Female fish are being masculinised by gender-bending pollutants in rivers. The effect, which has been largely overlooked by scientists, seems to be a mirror image of the more commonly recorded feminisation of male fish by oestrogen-mimicking substances.
It has been speculated that it may even be having a hitherto unnoticed influence on humans.
A team from Samford University in Alabama, US, revealed that artificially high concentrations of a natural chemical, known as "plant cholesterol", are the most likely culprit, at a conference on environmental hormones in New Orleans on Monday.
Separate studies found freshwater fish swimming in effluent downstream from paper mills and a sugar beet processing plant had been masculinised.
Mike Howell, a professor of biology who led the Samford team, has been funded by the US government to identify the culprit.
"We know there have been feminising effects caused by chemicals that can act as oestrogens - now we are beginning to become aware of masculinising effects too," said Professor Howell.
"We have tentatively found some androgens in the water which may be responsible, though the evidence is not firm yet."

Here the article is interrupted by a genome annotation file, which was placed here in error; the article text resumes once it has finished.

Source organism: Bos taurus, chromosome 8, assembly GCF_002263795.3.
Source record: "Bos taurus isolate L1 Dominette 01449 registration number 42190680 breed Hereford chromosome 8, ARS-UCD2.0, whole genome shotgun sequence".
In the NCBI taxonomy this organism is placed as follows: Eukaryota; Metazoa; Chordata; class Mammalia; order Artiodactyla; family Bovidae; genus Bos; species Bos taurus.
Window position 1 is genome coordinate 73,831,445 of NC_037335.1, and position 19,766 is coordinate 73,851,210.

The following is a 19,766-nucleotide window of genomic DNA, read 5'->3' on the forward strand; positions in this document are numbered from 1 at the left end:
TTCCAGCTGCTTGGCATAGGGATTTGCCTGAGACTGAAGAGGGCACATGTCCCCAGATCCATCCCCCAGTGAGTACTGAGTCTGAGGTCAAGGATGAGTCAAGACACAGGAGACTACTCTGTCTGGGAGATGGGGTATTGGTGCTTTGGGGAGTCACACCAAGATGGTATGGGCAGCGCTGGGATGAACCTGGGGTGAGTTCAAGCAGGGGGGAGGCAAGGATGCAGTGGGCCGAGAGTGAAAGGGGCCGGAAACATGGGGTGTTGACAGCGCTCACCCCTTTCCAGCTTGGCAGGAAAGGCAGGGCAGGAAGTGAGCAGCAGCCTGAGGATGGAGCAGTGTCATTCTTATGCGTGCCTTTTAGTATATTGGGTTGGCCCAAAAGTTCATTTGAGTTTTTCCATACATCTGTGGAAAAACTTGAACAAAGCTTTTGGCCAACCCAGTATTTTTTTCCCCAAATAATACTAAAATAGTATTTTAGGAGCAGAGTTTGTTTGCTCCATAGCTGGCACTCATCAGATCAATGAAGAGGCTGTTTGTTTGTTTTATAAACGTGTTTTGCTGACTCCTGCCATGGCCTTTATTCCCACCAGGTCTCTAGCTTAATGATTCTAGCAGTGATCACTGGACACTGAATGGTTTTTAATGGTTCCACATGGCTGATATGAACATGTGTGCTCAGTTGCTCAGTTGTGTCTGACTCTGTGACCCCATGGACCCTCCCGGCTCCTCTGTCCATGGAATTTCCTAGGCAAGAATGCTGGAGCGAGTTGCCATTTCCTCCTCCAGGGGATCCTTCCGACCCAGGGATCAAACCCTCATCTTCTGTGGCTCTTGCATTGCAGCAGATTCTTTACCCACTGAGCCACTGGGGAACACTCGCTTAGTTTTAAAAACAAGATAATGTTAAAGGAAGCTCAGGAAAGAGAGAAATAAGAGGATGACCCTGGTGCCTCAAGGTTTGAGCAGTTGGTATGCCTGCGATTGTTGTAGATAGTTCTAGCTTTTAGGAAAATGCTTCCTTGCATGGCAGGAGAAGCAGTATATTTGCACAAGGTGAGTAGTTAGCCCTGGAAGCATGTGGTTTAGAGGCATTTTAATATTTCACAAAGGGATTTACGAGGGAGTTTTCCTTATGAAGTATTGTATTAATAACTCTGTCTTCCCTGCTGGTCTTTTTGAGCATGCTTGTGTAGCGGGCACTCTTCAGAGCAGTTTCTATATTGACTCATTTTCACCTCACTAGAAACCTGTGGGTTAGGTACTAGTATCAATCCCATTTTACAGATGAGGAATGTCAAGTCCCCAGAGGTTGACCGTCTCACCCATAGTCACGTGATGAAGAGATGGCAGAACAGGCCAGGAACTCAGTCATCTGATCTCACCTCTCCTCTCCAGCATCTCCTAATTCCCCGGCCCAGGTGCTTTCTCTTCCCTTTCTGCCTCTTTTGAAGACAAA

His original study, published in 1980, went unnoticed by the scientific community, which has subsequently focused its attention on environmental oestrogens.
He found that female mosquito-fish living in waters below paper mills grew an extra fin - used by males to transfer sperm during copulation - and chased normal females in a vain bid to fertilise them.
This work was recently supported by another team of scientists, who documented a case of masculinised female catfish in a stream below a sugar beet processing plant.
Professor Howell has found evidence that the chemical beta-
sitosterol, a vital component of plant cell membranes, may be responsible. Large quantities of this ubiquitous substance had been dumped into pools in tons of paper pulp wastes and then attacked by microbes.
The bugs turned the chemical into an androgen molecule similar to the male sex hormone testosterone. This is thought to have disrupted the development of the female fish.
"By concentrating huge amounts of decaying plant material, letting it biodegrade and then allowing the products into streams, humans have created this problem. The possible effects of environmental androgens on human populations have not been studied and should be a topic of future concern," said Professor Howell.